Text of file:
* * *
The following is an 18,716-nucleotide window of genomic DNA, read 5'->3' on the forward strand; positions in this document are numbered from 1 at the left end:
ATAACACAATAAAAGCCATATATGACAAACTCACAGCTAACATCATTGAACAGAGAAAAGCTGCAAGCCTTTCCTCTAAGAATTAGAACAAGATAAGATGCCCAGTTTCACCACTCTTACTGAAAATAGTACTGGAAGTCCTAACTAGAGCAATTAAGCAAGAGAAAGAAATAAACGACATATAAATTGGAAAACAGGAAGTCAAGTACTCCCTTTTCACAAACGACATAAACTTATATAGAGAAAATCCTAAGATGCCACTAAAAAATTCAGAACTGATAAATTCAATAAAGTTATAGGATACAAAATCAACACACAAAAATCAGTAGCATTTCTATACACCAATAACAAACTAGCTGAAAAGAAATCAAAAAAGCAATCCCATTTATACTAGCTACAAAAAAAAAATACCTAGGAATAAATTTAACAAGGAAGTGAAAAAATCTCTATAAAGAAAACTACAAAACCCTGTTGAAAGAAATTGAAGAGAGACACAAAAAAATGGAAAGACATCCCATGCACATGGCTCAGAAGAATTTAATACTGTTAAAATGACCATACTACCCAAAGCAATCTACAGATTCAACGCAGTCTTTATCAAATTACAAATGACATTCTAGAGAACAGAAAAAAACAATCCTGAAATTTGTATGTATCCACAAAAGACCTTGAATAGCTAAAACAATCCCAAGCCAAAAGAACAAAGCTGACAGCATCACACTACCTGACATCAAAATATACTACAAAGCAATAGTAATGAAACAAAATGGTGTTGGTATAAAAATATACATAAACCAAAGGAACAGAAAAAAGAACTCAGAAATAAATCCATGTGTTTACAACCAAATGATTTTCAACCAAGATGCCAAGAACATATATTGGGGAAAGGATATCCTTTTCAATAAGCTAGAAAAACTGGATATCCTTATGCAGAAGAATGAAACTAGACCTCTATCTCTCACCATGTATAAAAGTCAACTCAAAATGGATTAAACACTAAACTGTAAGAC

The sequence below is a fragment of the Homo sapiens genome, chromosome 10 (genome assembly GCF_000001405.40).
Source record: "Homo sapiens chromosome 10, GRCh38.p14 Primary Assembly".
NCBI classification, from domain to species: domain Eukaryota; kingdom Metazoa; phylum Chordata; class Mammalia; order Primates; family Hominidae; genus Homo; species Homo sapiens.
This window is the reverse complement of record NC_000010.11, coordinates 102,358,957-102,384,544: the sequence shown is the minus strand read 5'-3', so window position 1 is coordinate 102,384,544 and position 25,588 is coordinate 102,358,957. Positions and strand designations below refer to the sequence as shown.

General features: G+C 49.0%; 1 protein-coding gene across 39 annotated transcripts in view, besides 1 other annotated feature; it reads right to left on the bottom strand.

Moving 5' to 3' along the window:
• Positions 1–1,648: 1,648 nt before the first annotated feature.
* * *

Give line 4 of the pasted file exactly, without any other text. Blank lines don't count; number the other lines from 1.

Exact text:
Source record: "Homo sapiens chromosome 10, GRCh38.p14 Primary Assembly".